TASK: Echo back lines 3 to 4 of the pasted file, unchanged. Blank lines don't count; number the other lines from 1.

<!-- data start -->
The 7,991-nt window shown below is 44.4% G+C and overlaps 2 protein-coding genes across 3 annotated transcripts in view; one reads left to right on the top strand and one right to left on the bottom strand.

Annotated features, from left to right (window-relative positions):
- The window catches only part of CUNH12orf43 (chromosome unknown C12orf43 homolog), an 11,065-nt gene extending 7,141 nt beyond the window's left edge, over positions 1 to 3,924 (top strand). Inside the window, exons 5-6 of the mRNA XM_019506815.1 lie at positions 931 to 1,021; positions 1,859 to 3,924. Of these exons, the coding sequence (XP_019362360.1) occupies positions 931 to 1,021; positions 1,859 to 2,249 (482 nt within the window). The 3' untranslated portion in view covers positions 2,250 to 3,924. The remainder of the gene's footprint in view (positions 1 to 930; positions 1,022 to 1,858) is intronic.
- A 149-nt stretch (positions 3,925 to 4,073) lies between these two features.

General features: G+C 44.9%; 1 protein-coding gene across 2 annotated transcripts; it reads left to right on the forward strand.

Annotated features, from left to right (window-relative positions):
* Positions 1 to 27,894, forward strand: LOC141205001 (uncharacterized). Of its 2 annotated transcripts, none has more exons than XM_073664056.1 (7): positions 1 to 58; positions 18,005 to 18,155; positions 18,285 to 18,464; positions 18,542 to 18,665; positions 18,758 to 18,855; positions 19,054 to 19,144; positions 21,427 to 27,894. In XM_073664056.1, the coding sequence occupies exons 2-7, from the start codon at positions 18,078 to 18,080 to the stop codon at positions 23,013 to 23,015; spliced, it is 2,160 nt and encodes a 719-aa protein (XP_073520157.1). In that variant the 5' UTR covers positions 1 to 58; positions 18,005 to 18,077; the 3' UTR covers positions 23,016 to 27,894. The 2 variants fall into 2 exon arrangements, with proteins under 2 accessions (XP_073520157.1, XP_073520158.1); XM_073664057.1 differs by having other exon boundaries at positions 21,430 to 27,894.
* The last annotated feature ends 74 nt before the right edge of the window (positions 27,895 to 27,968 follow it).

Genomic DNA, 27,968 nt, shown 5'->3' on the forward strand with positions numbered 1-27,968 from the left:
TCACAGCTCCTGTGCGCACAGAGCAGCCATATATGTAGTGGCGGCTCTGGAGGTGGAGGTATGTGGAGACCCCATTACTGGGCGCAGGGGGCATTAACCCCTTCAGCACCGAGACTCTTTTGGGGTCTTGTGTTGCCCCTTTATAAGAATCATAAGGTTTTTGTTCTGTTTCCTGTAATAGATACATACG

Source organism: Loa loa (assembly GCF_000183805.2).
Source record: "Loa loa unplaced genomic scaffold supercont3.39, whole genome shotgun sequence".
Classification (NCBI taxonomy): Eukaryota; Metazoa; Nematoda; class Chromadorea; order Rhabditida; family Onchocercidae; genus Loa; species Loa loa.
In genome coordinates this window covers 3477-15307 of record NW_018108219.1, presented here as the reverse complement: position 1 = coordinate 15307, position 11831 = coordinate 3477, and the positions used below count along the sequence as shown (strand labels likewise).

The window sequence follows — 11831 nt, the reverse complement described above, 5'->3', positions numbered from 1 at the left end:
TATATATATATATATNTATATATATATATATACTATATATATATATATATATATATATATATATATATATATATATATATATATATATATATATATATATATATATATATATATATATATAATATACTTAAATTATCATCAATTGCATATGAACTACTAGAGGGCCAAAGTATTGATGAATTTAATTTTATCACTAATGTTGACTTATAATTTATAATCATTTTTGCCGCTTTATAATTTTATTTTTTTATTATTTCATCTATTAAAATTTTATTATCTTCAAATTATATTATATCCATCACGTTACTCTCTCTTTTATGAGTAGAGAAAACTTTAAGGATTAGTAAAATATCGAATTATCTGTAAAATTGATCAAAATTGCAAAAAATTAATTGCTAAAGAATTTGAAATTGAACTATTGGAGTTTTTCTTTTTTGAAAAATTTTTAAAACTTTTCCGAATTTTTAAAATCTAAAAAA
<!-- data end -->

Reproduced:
- The window catches only part of CUNH12orf43 (chromosome unknown C12orf43 homolog), an 11,065-nt gene extending 7,141 nt beyond the window's left edge, over positions 1 to 3,924 (top strand). Inside the window, exons 5-6 of the mRNA XM_019506815.1 lie at positions 931 to 1,021; positions 1,859 to 3,924. Of these exons, the coding sequence (XP_019362360.1) occupies positions 931 to 1,021; positions 1,859 to 2,249 (482 nt within the window). The 3' untranslated portion in view covers positions 2,250 to 3,924. The remainder of the gene's footprint in view (positions 1 to 930; positions 1,022 to 1,858) is intronic.
- A 149-nt stretch (positions 3,925 to 4,073) lies between these two features.